Dear, Velocity. Can We Be Friends Again?

Remember taking your first Agile steps, diving head-first into Scrum, and somebody mentioned the term velocity? When I first heard it, I couldn’t help but think to back in the day, watching Speed Racer during Saturday morning cartoons. That cat had some serious velocity. But when you ask Scrum, Inc., they don’t reference the Mach Five at all. Figures. They say it’s “…a measure of the amount of work a Team can tackle during a single Sprint, and the key metric in Scrum.”

Sounds simple enough, right? So what’s with the pattern I’ve been seeing over the years with velocity? Is it just me, or is there a fundamental misunderstanding of how it’s supposed to be used? This hit home for me when I recently got pulled into a 4-person meeting about one of my “favorite” topics: metrics.

Some VP was tryna figure out how teams could get better at hitting deadlines, and proposed that leadership might need to further stress the importance of meeting those dates. Old school project manager tactic. He brought up burndown charts, burnup charts, and suggested that maybe we should track more metrics via custom fields in Jira.

In case you were wondering how I felt about adding custom fields in Jira for “tracking purposes.”

“Whoah, hold up,” I said. “When deadlines are being negotiated, isn’t velocity being used to figure out if these dates are achievable?”

“Velocity? No, we don’t have that information,” he replied.

“Why not?”

My question was met with blank stares.

Whether you dig story points, issue counts, cycle time, or whatever, if you have no idea how much work teams can finish in a given time frame, are you setting yourself up for a world of hurt? What do you think the +/- is gonna be that developers are gonna get “asked” to work overtime, and weekends when deadlines creep up, because there’s still a crap-ton of work yet to do? Something I’ve noticed having worked in both agile-leaning, and agile wannabe organizations is the emphasis (or lack thereof) on the organization part of the equation.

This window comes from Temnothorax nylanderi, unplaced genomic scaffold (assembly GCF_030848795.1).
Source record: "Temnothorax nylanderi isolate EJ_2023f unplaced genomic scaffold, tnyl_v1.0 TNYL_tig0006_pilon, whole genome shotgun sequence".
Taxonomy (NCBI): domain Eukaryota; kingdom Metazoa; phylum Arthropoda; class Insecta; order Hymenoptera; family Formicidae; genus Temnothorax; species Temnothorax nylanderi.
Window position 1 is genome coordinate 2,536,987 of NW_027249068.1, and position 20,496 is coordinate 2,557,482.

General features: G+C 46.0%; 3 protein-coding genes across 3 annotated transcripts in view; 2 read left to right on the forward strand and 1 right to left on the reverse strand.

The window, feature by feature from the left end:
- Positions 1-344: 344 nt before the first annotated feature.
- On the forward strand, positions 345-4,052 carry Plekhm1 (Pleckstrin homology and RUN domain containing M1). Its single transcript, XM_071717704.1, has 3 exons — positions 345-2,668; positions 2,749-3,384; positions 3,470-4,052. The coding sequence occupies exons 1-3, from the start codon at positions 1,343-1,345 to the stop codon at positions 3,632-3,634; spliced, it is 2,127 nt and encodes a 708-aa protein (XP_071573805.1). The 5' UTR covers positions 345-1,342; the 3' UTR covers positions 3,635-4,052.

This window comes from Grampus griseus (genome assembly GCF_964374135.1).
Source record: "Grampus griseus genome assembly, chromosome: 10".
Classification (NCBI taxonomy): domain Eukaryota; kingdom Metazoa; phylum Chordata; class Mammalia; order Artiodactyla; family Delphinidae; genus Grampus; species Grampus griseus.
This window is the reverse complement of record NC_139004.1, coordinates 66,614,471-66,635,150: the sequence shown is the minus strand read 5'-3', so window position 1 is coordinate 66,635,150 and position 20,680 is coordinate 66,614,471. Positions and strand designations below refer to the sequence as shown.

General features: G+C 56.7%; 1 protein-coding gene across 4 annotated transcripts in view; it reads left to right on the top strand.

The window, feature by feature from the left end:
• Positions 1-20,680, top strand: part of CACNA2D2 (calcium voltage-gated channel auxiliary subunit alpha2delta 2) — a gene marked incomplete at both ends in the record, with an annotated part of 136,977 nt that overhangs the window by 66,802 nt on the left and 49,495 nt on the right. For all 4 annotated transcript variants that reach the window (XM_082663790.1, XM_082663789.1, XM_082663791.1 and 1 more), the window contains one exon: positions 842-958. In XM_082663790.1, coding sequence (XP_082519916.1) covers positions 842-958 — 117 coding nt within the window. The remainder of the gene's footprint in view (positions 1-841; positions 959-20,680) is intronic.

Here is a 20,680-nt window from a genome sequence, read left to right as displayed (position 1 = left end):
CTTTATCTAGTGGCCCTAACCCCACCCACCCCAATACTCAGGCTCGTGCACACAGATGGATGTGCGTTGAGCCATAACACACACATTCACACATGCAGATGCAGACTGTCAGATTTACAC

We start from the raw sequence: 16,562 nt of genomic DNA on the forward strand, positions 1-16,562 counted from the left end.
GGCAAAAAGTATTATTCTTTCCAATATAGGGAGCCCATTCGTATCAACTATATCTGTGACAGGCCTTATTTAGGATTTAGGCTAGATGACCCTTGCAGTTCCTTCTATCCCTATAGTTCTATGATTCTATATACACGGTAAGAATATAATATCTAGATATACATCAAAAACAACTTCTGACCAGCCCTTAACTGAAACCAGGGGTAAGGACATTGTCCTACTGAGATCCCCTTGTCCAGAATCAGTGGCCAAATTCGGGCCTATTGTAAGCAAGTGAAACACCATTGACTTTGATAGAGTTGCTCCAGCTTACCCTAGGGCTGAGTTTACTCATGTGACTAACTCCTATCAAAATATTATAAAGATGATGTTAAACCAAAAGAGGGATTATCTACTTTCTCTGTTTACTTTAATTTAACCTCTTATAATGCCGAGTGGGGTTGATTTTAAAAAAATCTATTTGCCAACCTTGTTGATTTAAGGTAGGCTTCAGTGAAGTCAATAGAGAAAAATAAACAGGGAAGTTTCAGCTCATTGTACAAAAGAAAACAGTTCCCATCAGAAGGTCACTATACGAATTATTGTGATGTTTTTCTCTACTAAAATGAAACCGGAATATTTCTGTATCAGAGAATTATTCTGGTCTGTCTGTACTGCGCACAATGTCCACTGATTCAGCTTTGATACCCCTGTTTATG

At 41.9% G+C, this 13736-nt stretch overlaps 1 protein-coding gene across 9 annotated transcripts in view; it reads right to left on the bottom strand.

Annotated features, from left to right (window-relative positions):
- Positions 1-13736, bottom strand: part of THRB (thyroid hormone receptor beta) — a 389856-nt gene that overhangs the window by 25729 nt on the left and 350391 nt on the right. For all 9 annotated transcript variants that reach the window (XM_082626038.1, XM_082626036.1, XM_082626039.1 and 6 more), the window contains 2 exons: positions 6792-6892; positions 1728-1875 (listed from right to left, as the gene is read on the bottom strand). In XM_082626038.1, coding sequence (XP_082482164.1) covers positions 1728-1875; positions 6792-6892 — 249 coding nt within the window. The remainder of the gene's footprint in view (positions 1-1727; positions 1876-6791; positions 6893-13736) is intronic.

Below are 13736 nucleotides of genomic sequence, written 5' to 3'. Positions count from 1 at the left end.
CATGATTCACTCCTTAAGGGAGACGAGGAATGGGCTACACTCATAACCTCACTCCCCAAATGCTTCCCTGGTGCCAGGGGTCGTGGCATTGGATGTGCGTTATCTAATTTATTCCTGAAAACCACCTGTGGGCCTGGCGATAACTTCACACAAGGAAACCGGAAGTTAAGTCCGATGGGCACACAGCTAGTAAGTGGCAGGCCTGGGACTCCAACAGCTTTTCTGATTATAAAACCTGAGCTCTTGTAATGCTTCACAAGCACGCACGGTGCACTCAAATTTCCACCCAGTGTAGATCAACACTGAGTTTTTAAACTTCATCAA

In agile wannabe organizations (see: ScrumBut, Zombie Scrum, and Cargo Cult Agile), people tend to focus on doing what Agile says you’re supposed to do, without making real, impactful changes across the organization. Deadlines are still chiseled in stone, scope is ridiculous, and everyone marches toward an inflexible date. The ask for metrics, and reporting becomes the norm. Project managers hound teams to see their burndowns, ask developers to start tracking hours, and wanna know the percentage to completion, or demand that teams “get better at estimation.” To this day, I still cringe when I hear someone ask “Is it done, or done-done?”

On the flipside, in mature, or agile-leaning environments, people outside of development teams tend to know how much work that teams can consistently deliver based on their velocity. Like the folks at Scrum, Inc. said, they use that key metric to when negotiating deadlines, and in long-term planning.

“Velocity shouldn’t be beholden to deadlines, but the means to determine them.”

Sure, I get it. Sometimes organizations need to be driven by dates. Whether for regulatory, or compliance reason, deadlines can be a necessary evil. But one benefit of shifting to an agile way of thinking is so that you can hopefully deliver software quicker, and more often, irrespective of deadlines. Deploy to production once a sprint? Wow, that’s way faster than some mandated date that’s months off. How about release multiple times a sprint? Or what about continuously?